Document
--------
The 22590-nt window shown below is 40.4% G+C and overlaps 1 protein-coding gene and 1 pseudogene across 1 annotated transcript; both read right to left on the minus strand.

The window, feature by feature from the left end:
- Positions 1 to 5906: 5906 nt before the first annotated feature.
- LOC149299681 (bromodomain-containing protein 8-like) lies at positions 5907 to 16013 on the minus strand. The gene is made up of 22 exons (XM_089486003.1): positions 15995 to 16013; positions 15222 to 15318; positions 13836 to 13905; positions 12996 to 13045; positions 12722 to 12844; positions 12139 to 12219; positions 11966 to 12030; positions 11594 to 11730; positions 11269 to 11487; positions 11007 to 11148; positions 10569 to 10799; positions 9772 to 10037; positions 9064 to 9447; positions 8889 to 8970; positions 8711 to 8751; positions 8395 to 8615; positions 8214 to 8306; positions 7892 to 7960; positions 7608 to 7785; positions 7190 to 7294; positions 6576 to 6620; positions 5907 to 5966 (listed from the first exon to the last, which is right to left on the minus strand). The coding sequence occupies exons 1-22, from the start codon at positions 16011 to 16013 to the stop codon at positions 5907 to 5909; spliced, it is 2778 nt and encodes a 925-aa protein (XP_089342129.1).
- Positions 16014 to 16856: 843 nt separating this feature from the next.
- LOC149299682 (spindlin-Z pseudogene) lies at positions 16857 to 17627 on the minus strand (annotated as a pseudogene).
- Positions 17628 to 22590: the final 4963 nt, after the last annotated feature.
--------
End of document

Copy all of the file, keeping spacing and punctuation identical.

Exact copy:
The 22590-nt window shown below is 40.4% G+C and overlaps 1 protein-coding gene and 1 pseudogene across 1 annotated transcript; both read right to left on the minus strand.

The window, feature by feature from the left end:
- Positions 1 to 5906: 5906 nt before the first annotated feature.
- LOC149299681 (bromodomain-containing protein 8-like) lies at positions 5907 to 16013 on the minus strand. The gene is made up of 22 exons (XM_089486003.1): positions 15995 to 16013; positions 15222 to 15318; positions 13836 to 13905; positions 12996 to 13045; positions 12722 to 12844; positions 12139 to 12219; positions 11966 to 12030; positions 11594 to 11730; positions 11269 to 11487; positions 11007 to 11148; positions 10569 to 10799; positions 9772 to 10037; positions 9064 to 9447; positions 8889 to 8970; positions 8711 to 8751; positions 8395 to 8615; positions 8214 to 8306; positions 7892 to 7960; positions 7608 to 7785; positions 7190 to 7294; positions 6576 to 6620; positions 5907 to 5966 (listed from the first exon to the last, which is right to left on the minus strand). The coding sequence occupies exons 1-22, from the start codon at positions 16011 to 16013 to the stop codon at positions 5907 to 5909; spliced, it is 2778 nt and encodes a 925-aa protein (XP_089342129.1).
- Positions 16014 to 16856: 843 nt separating this feature from the next.
- LOC149299682 (spindlin-Z pseudogene) lies at positions 16857 to 17627 on the minus strand (annotated as a pseudogene).
- Positions 17628 to 22590: the final 4963 nt, after the last annotated feature.